State Office Building renovation begins next week despite GOP efforts to stop project

State Office Building renovation begins next week despite GOP efforts to stop project

State Office Building renovation begins next week despite GOP efforts to stop project

The major renovation and expansion of the Minnesota State Office Building (SOB) will begin next week with site preparation just to the north of the building, where the major expansion will take place.

A spokesman for the Department of Administration says the first phase will also include closing the tunnel between the SOB and the State Capitol building and the closure of the north entrance to the building.

Once the 2024 legislative session ends in May, the SOB will be closed completely to allow renovation to begin on the interior of the existing building, including HVAC systems, security enhancements and accessibility improvements. The expansion will add about 166,000 square feet to the 290,000-square-foot building.

The news of the project’s start comes a day after Republicans tried one more time to stop the project and scale it back. The $500 million dollar project will climb to $730 million with interest on bonds. A new Senate Office Building cost $90 million in 2016 and renovation of the entire State Capitol cost $310 million.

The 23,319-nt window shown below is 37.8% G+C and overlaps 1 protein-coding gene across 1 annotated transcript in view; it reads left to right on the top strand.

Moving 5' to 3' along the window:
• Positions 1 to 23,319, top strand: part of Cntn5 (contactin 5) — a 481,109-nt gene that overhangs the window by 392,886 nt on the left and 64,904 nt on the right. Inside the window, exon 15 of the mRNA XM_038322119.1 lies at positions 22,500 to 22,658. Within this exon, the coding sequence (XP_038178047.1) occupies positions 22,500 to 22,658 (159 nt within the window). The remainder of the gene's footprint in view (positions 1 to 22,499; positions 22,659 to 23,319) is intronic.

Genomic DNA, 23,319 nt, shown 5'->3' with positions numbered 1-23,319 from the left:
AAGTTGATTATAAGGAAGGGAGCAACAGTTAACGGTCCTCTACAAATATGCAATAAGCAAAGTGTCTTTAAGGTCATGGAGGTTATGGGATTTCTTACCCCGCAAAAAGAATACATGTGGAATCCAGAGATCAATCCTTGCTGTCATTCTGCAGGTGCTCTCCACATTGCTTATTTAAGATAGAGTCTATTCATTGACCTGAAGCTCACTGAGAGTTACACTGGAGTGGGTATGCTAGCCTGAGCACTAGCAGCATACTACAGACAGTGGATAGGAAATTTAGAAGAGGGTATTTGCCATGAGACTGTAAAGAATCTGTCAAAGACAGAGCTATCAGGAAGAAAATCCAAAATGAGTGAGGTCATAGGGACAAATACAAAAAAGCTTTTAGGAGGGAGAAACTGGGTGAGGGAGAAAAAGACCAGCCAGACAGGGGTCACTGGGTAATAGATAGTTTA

RELATED: State Office Building renovation and expansion to start next month despite growing cost

Representative Kristin Robbins(R-Maple Grove) made a motion in the House Rules Committee on Wednesday to stop the project.

“The chair of the committee on rules and legislative administration is instructed to inform the governor and the commissioner of management and budget that the House of Representatives as primary tenant no longer approves of this project,” Robbins said in reading the motion.

However, DFL Majority Leader Jamie Long, the chair of the committee, ruled her motion out of order because it wasn’t submitted before the meeting. So there was no further debate on the project.

“The scope and scale of this project which was approved in a lame duck Rules Committee session last year that now has encumbered the taxpayers with $730 million dollars for one building is unconscionable,” Robbins said after her motion was denied. “I can’t fathom we’re going to go ahead with this, members. I’m just asking you to pull back.”

Democrats say the building needs updating for safety and security. They say the expansion will increase meeting space and accessibility for the public.

When the building closes after the 2024 session, House members and agencies that use the SOB, like the Secretary of State, will have to be temporarily relocated until it reopens in 2026. There is no cost estimate for that yet.